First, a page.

Periodization in World History

Periodization in World History:  A Look at the Eonic Effect


06.09.11  An exercise for buddhists:
following the ‘eonic effect’ (i.e. an evolutionary/historical
periodization)  Posted in General at 12:07 pm by nemo

Climbing Mt. Improbable: The Eonic Effect.  Buddhists, and anyone else who wants a more realistic sense of the meaning of evolution, should sit down and consider the eonic effect, both in itself, and as a falsifying tactic against Darwin[ist] nonsense. The ‘eonic effect’ is not a theory, but a periodization of world history that shows conclusively that a non-[random] pattern is visible to the naked eye, with all the implications of that surprising fact. The demonstration is ultra simple: every Table of Contents in a book on world history must show it, perhaps in disguise.


A great invitation to look at the Eonic Effect again and lead-into reflections on historical periodization in human events.

At the outset, let’s think about “theory” and “periods” in world history, shall we? … It makes sense, after all, that the EE isn’t a theory.  That’s understood!  But, what about this notion of “periodization” … ?  That’s a balancing act.

Most histories acknowledge strict-periodization to be an intellectual abstraction and construction of the historian/ student of history organizing the narrative of events in question.  In other words, it a social convention and mental construction in order to assist us in making sense of the past.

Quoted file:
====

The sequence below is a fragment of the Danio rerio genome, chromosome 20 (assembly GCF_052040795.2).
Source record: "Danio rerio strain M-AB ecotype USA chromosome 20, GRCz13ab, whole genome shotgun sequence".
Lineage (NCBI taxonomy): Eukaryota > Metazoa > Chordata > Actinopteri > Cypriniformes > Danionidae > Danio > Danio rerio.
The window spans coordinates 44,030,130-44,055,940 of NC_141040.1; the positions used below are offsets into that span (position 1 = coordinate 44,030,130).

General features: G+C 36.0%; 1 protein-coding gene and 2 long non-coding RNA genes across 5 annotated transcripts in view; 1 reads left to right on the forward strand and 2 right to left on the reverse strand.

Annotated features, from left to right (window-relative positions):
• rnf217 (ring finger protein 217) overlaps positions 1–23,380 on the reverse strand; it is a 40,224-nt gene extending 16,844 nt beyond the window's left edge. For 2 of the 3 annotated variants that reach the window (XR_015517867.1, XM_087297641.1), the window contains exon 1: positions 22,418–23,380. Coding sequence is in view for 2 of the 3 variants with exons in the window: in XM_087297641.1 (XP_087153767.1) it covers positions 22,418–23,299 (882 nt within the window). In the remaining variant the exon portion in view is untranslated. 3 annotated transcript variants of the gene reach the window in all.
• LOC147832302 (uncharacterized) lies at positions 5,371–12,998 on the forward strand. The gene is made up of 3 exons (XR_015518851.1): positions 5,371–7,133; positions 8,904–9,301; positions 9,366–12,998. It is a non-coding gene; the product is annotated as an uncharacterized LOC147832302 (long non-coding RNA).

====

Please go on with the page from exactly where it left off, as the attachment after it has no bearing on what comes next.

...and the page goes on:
But here we have something different.

Not a real “periodization” so-called but a “periodic” of human experience; one in which we’re not so much arranging history around our made-up ‘periods’, but considering how the events, flow, and conglomeration of trends in history form their own patterns and periodical structures.

That’s an entirely different project from the one usually classified by historians as being “periodization.”

Take a browse of the following pieces and you’ll see this.


The Eonic Effect I’d argue isn’t ‘periodization”, but something more.  As to the tables of contents in world history … Many of these still can’t get out of the mold of Western Civilization in their frameworks.

Still, I’ll grant this about such contents’ tables.  Implicitly and deep-structurally, they do demonstrate – even in an offhand way – that there is something to human events that we’re missing if we only concentrate on the surface phenomena of human experience and our usual conceptualization/ perceptions of them alone.

Look deeper, and amongst them, and you can see the Eonic Effect in action.

Well, that’s my own observation on ‘periods’ in world history.  I hope it helps people better scrutinize history as a subject and think about its material in a more critical, in-depth way.

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